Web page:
¼ teaspoon ground black pepper
2 cups turkey or chicken broth
½ cup heavy cream, half and half or whole milk
3 cups grated cooked chicken or turkey
½ cup of corn (fresh, canned or frozen; does not need to be thawed)
1 cup peas (fresh, canned or frozen; they don’t need to be thawed)
Preheat the oven to 425 ° F. In a large saucepan, melt the butter over medium heat. Add the mushrooms, onion and carrots and cook for 7 minutes, stirring occasionally, until the mushrooms have released their liquid and this liquid has evaporated. The vegetables should just start to brown.
Stir in the flour, salt and pepper and continue stirring until the vegetables are coated in the flour and everything is golden brown. Gradually add broth and cream, stirring frequently, until thickened and bubbly, about 5 minutes.
Add the turkey, corn and peas and toss to combine. Fill a 9-inch pie pan with the pot pie mixture.
Spread the puff pastry lightly on a lightly floured surface. If you have a small cookie cutter, you can cut 4-6 shapes in the crust then use a cream or milk brush to stick the shapes to the top of the crust for decoration (I used a small cookie cutter -part in the form of a leaf).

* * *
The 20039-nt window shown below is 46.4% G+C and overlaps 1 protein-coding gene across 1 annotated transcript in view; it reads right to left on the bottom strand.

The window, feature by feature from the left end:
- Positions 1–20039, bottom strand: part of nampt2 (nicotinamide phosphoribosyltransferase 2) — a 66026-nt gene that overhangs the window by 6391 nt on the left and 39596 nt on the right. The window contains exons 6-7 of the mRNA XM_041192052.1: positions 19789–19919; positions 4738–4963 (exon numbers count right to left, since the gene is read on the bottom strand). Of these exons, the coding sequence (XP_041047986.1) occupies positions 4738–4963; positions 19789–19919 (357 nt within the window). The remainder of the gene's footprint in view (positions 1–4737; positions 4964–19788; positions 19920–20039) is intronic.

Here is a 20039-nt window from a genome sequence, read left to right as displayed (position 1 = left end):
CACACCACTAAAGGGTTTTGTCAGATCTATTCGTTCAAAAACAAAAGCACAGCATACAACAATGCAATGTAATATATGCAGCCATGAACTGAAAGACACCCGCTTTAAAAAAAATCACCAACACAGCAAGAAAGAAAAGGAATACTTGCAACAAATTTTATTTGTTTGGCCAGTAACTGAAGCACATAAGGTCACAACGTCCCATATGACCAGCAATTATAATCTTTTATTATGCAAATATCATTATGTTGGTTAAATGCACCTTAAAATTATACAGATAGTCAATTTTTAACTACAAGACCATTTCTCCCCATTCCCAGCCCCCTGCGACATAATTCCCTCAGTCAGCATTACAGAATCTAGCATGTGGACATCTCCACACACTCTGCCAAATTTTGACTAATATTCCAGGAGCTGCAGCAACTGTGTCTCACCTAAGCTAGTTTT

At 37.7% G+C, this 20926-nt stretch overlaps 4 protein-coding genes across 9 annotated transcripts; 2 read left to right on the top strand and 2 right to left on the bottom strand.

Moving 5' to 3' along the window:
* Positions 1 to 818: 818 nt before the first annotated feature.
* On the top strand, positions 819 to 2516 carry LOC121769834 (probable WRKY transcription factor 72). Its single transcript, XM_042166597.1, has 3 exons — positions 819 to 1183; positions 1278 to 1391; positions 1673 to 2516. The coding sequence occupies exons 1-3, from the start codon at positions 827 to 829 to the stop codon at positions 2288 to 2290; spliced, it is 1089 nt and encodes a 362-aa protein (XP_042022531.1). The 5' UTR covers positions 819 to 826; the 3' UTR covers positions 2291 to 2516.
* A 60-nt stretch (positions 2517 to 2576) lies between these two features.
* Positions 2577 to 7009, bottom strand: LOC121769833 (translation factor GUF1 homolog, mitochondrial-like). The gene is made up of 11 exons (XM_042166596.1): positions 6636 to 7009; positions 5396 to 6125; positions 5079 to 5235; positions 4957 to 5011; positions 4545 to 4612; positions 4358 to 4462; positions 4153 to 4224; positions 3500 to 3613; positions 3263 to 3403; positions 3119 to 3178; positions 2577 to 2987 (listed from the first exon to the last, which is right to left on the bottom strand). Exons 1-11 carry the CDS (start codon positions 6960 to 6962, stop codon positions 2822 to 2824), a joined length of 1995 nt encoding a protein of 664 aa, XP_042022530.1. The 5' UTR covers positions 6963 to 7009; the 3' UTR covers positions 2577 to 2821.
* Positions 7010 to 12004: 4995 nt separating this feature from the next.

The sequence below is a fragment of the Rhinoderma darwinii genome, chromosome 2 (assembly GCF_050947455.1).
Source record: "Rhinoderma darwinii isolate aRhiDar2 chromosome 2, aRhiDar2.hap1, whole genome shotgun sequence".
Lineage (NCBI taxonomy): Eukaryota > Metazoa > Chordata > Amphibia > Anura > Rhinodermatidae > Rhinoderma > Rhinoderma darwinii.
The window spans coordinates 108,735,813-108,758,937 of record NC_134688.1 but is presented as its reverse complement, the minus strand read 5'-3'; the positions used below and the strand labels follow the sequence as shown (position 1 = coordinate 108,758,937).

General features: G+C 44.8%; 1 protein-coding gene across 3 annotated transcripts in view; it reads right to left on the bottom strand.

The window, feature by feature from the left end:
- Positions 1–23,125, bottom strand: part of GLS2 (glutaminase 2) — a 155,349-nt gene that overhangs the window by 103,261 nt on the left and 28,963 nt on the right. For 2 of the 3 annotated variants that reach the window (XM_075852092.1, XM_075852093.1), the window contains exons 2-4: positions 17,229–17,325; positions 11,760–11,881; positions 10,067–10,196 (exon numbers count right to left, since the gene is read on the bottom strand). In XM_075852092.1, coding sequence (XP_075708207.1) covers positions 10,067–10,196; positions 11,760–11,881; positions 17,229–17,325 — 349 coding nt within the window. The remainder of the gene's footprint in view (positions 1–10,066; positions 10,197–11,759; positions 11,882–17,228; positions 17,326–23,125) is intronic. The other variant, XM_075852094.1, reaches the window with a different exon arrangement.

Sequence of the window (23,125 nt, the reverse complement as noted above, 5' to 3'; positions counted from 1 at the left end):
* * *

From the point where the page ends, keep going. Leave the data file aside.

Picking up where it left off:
Place the puff pastry on the filling and cut off the wedges if they hang below the bottom of the pan. If you haven’t cut any shapes into the crust, use a sharp knife to make several slits in the crust so that the steam can escape.
Bake for 20 to 30 minutes until the crust is golden and everything is bubbling. Let the pie sit for about 10 minutes before slicing and serving, or you can serve it with a large serving spoon instead. (The pie won’t be cut well, that’s part of the charm.)
This image shows turkey tetrazzini, an option for Thanksgiving leftovers.
Katie Workman writes regularly on food for The Associated Press. She has written two cookbooks focusing on family cooking, “Diner Resolved! And “The Mom 100 Cookbook”. She blogs at http://www.themom100.com/about-katie-workman. She can be reached at [email protected]